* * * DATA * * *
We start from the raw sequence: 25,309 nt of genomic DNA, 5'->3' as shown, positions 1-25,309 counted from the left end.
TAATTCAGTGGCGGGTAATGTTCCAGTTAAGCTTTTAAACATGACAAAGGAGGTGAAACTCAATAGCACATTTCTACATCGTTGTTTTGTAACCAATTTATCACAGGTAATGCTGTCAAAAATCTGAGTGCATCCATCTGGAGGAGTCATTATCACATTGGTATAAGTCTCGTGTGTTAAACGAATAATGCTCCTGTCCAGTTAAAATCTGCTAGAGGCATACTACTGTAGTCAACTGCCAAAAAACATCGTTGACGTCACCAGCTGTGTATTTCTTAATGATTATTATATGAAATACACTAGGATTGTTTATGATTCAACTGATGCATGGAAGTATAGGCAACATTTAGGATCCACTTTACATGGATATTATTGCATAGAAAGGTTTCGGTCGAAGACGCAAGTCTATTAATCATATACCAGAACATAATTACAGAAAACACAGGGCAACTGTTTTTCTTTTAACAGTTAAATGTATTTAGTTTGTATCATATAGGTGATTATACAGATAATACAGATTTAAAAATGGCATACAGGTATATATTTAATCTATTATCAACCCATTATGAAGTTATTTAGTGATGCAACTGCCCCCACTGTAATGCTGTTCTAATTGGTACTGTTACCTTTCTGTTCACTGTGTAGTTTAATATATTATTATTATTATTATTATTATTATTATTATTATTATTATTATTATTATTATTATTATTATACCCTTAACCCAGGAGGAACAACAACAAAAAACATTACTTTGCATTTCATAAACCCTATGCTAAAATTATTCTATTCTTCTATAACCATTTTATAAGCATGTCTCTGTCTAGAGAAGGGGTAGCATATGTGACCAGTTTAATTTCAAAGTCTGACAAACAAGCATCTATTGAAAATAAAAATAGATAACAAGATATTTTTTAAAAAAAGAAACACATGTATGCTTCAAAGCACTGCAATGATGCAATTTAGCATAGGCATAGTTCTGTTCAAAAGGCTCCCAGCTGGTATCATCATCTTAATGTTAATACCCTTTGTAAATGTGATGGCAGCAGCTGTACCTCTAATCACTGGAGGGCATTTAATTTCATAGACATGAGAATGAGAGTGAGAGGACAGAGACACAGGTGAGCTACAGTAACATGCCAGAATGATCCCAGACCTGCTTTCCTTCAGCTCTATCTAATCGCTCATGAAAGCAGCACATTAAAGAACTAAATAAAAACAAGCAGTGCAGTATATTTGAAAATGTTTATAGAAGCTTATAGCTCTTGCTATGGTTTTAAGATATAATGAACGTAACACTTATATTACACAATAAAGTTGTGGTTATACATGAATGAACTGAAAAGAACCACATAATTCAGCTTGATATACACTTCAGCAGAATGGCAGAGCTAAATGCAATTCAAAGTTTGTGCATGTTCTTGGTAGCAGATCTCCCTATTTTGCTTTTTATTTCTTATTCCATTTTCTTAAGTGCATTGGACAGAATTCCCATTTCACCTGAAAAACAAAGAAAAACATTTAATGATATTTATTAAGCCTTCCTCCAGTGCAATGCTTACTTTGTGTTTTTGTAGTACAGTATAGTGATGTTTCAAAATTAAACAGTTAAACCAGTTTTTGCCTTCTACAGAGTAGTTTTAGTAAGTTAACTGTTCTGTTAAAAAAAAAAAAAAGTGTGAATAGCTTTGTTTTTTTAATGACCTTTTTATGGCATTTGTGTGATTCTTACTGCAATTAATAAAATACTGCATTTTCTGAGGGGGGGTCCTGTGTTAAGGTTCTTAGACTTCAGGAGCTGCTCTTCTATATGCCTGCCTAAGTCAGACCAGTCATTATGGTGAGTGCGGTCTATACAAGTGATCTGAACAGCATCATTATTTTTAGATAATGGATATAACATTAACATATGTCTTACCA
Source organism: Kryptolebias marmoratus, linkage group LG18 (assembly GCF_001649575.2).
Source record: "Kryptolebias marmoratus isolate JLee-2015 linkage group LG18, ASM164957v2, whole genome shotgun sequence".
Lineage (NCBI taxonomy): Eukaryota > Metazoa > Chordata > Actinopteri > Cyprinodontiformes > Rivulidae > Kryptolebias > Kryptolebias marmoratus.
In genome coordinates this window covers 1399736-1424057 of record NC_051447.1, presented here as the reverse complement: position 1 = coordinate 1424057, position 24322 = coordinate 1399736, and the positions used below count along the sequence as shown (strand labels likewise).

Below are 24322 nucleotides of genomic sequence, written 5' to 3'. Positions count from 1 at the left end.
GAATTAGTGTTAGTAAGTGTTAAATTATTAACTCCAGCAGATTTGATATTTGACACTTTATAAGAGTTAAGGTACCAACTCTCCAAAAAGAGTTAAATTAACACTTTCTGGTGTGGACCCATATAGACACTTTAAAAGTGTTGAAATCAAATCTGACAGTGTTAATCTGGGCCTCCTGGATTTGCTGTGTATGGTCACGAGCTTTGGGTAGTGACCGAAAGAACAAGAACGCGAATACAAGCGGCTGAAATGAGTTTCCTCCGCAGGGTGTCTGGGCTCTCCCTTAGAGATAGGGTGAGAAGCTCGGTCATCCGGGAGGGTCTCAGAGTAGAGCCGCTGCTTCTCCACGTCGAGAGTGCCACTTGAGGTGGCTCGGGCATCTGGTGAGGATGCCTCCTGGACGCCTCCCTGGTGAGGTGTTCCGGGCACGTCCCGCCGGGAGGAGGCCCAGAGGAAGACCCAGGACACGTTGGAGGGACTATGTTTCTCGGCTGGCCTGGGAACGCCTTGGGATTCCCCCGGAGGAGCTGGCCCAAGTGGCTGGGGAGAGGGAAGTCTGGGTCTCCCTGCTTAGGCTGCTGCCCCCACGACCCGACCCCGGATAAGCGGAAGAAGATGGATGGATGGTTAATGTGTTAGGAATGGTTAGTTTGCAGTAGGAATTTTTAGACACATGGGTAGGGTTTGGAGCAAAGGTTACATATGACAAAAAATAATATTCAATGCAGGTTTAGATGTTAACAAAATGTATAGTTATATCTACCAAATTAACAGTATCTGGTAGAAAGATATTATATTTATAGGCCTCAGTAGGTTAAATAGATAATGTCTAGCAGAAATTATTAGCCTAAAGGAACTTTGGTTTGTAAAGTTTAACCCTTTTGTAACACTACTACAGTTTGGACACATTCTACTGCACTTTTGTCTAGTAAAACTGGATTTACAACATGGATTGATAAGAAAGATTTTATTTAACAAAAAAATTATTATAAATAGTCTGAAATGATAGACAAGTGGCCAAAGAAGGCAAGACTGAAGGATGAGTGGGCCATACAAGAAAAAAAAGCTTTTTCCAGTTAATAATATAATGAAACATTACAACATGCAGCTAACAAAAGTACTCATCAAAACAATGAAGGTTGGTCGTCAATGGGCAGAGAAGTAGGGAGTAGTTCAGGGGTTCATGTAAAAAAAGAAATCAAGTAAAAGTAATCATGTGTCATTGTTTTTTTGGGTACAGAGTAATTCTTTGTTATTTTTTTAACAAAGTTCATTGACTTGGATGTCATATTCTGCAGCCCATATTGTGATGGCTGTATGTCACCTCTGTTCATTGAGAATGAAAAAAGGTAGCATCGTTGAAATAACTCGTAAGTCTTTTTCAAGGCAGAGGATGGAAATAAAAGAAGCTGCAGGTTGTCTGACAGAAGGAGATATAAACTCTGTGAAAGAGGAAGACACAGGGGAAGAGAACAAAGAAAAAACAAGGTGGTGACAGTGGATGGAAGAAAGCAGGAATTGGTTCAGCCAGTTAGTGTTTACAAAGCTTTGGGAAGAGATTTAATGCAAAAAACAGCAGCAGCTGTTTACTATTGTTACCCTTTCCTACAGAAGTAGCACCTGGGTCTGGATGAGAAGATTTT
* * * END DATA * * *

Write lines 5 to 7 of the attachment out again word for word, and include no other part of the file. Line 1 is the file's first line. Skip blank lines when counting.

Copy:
Lineage (NCBI taxonomy): Eukaryota > Metazoa > Chordata > Actinopteri > Cyprinodontiformes > Rivulidae > Kryptolebias > Kryptolebias marmoratus.
In genome coordinates this window covers 1399736-1424057 of record NC_051447.1, presented here as the reverse complement: position 1 = coordinate 1424057, position 24322 = coordinate 1399736, and the positions used below count along the sequence as shown (strand labels likewise).

Below are 24322 nucleotides of genomic sequence, written 5' to 3'. Positions count from 1 at the left end.